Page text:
The answer, part B: James Kirkendoll is #4 because he can play any of the WR positions and is a heady player who is likely to be successful in the slot receiver position.

The evidence:

Greg Davis Aug 5:

James Kirkendoll is a guy that is going to be exactly where he's supposed to be every play.

Greg Davis, Aug 12:

James Kirkendoll has been really consistent…. a guy that can play all three spots, an extremely bright guy.

 Overall, Williams and Kirkendoll form the basis for 4 wide receiver sets that may become more important if the TEs dod not develop as hoped. Colt is prepared to play with both - see his above quaote about Williams and the fact that he threw a touchdown pass to Kirkendoll in the scrimmage.

Colt McCoy Aug13:

…..there's something about coming into the stadium, you can kind of tell who wants it and who doesn't. I thought Malcolm (Williams) played well today, I thought James (Kirkendoll) played well.


Has Sergio Kindle become a superstar?

The answer: He looks to be THE ANSWER

The evidence: Note the change in tone used by the coaches over time and the final comment by Rashad Bobino

Mack Brown Aug 8:

We're hoping it is (his time). He's in great shape, he's done everything right, he's worked really, really hard, .... He got hurt early in the bowl game and missed all of spring practice, so hasn't hit anybody in a long time. It'll be interesting to see if he continues to grow on the practice field like he looked in shorts.

Will Muschamp Aug 11:

He's got initial quickness, he's got a good get-off, he's a very strong upper body guy so he can power the tackles, and he's got pass rush ability. He's got God-given pass rush ability, so you've got to utilize his talents and put him in a situation where he can be successful and that's one thing he does very well. He's a good football player and we're looking forward to him playing this fall.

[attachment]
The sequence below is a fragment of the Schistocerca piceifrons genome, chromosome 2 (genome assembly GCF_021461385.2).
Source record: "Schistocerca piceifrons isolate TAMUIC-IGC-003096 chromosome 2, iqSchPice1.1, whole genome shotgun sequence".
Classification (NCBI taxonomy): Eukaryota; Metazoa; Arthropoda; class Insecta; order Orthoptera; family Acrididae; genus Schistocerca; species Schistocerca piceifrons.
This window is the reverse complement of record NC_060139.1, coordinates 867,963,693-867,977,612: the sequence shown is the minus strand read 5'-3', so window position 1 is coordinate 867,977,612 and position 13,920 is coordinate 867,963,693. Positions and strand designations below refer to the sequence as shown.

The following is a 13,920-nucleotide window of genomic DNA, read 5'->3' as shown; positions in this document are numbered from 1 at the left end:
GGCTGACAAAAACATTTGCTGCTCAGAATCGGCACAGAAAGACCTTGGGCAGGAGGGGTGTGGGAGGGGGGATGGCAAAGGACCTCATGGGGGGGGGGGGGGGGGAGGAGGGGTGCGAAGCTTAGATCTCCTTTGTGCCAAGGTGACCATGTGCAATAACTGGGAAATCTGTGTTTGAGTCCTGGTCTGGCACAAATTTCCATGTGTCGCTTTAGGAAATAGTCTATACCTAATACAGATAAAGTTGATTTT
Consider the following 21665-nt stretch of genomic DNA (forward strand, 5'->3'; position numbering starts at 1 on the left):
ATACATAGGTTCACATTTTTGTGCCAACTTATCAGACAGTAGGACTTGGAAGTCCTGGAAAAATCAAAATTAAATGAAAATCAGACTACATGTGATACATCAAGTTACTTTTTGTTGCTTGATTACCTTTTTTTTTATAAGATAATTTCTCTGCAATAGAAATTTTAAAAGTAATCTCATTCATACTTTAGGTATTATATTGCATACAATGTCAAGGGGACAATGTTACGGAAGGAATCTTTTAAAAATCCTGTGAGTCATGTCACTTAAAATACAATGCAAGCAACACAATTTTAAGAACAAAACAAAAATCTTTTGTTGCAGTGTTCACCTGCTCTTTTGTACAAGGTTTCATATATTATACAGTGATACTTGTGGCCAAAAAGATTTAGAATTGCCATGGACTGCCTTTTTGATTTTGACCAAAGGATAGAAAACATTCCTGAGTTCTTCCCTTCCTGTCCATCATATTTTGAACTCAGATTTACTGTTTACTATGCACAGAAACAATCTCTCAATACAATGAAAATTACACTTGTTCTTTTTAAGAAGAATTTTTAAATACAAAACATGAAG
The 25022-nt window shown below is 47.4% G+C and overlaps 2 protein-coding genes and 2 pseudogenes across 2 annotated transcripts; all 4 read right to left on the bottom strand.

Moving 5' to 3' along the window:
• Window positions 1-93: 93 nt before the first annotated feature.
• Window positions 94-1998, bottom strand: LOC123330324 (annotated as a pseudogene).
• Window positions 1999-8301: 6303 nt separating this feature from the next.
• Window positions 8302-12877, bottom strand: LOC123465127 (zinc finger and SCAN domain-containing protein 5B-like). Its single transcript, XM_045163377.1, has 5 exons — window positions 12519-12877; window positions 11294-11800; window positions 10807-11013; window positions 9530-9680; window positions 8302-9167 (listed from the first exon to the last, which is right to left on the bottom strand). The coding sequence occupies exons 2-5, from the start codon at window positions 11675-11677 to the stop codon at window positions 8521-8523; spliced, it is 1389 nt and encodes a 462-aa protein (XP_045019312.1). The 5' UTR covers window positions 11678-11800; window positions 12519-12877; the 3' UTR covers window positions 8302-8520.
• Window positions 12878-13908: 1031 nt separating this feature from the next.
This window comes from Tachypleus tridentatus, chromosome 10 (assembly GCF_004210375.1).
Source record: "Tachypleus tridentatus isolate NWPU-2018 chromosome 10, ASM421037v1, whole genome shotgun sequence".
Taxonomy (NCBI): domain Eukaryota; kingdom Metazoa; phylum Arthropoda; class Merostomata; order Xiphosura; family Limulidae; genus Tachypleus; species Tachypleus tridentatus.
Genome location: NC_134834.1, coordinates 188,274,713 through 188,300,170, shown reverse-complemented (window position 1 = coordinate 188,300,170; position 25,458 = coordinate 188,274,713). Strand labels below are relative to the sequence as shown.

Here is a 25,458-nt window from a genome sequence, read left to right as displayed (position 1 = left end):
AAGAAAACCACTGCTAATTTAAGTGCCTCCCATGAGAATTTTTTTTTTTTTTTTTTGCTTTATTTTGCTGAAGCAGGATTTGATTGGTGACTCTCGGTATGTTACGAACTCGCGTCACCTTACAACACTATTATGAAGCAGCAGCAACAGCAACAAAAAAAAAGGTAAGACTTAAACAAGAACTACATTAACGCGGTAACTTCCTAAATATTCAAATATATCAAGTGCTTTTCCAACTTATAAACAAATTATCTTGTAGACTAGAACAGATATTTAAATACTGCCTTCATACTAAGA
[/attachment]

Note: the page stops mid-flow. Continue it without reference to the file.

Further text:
Greg Davis, Aug 12: (in the middle of a conversation about the offense)

Will (Muschamp) has done a great job of mixing packages and getting Sergio on the field, dropping him and rushing him. He's just such a physical presence.... We've got to be able to slide protection to him to get somebody else on him. We've got to be able to chip him coming out of the backfield if we've got a tackle or a tight end on him. It creates a situation where you need to know where he is (italics added).

Rashad Bobino, Aug 13: (after the first scrimmage)

Sergio looked great coming off the edge, playing (strongside) linebacker. He looks really good…..There were a lot of sacks out there.

The Horns haven't had a linebacker the offense had to account for on every play since Derrick Johnson.

Which largely unheralded player has come out of nowhere to potential stardom?

The answer: Cody Johnson looks to be a lean, mean fireplug who can play fullback or a single back, and can catch the ball as well. One can almost see the saliva dripping from Greg Davis' mouth...